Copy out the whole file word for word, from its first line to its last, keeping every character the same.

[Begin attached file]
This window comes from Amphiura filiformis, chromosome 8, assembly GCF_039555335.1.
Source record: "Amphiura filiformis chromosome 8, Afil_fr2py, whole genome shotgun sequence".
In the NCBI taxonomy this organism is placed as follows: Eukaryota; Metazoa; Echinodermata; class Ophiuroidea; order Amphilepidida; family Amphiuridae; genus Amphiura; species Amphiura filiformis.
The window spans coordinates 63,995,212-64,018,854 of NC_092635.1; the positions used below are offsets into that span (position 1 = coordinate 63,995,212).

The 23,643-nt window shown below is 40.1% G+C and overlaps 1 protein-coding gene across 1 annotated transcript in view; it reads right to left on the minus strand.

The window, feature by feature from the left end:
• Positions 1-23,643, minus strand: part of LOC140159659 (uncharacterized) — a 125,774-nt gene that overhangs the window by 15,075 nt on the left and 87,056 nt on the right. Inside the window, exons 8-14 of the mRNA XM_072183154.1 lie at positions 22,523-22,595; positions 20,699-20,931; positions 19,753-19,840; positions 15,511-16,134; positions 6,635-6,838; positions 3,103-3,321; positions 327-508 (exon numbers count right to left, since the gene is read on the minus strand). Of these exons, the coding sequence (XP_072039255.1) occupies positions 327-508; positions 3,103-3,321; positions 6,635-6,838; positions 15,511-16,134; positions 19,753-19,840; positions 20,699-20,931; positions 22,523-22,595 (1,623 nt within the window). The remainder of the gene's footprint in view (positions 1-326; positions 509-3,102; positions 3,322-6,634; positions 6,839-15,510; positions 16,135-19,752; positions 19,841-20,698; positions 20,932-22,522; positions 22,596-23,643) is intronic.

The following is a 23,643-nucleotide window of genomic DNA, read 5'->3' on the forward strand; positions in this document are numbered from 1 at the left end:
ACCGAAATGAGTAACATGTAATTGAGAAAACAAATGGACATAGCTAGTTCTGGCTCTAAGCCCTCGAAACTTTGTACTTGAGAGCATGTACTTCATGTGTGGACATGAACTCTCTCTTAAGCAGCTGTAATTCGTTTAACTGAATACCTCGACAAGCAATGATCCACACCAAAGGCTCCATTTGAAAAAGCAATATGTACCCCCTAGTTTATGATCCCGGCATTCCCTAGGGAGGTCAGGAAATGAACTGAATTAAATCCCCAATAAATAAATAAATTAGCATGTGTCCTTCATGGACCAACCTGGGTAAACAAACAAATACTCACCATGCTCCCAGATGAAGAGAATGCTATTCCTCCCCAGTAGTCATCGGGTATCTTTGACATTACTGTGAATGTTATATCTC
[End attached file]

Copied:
This window comes from Amphiura filiformis, chromosome 8, assembly GCF_039555335.1.
Source record: "Amphiura filiformis chromosome 8, Afil_fr2py, whole genome shotgun sequence".
In the NCBI taxonomy this organism is placed as follows: Eukaryota; Metazoa; Echinodermata; class Ophiuroidea; order Amphilepidida; family Amphiuridae; genus Amphiura; species Amphiura filiformis.
The window spans coordinates 63,995,212-64,018,854 of NC_092635.1; the positions used below are offsets into that span (position 1 = coordinate 63,995,212).

The 23,643-nt window shown below is 40.1% G+C and overlaps 1 protein-coding gene across 1 annotated transcript in view; it reads right to left on the minus strand.

The window, feature by feature from the left end:
• Positions 1-23,643, minus strand: part of LOC140159659 (uncharacterized) — a 125,774-nt gene that overhangs the window by 15,075 nt on the left and 87,056 nt on the right. Inside the window, exons 8-14 of the mRNA XM_072183154.1 lie at positions 22,523-22,595; positions 20,699-20,931; positions 19,753-19,840; positions 15,511-16,134; positions 6,635-6,838; positions 3,103-3,321; positions 327-508 (exon numbers count right to left, since the gene is read on the minus strand). Of these exons, the coding sequence (XP_072039255.1) occupies positions 327-508; positions 3,103-3,321; positions 6,635-6,838; positions 15,511-16,134; positions 19,753-19,840; positions 20,699-20,931; positions 22,523-22,595 (1,623 nt within the window). The remainder of the gene's footprint in view (positions 1-326; positions 509-3,102; positions 3,322-6,634; positions 6,839-15,510; positions 16,135-19,752; positions 19,841-20,698; positions 20,932-22,522; positions 22,596-23,643) is intronic.

The following is a 23,643-nucleotide window of genomic DNA, read 5'->3' on the forward strand; positions in this document are numbered from 1 at the left end:
ACCGAAATGAGTAACATGTAATTGAGAAAACAAATGGACATAGCTAGTTCTGGCTCTAAGCCCTCGAAACTTTGTACTTGAGAGCATGTACTTCATGTGTGGACATGAACTCTCTCTTAAGCAGCTGTAATTCGTTTAACTGAATACCTCGACAAGCAATGATCCACACCAAAGGCTCCATTTGAAAAAGCAATATGTACCCCCTAGTTTATGATCCCGGCATTCCCTAGGGAGGTCAGGAAATGAACTGAATTAAATCCCCAATAAATAAATAAATTAGCATGTGTCCTTCATGGACCAACCTGGGTAAACAAACAAATACTCACCATGCTCCCAGATGAAGAGAATGCTATTCCTCCCCAGTAGTCATCGGGTATCTTTGACATTACTGTGAATGTTATATCTC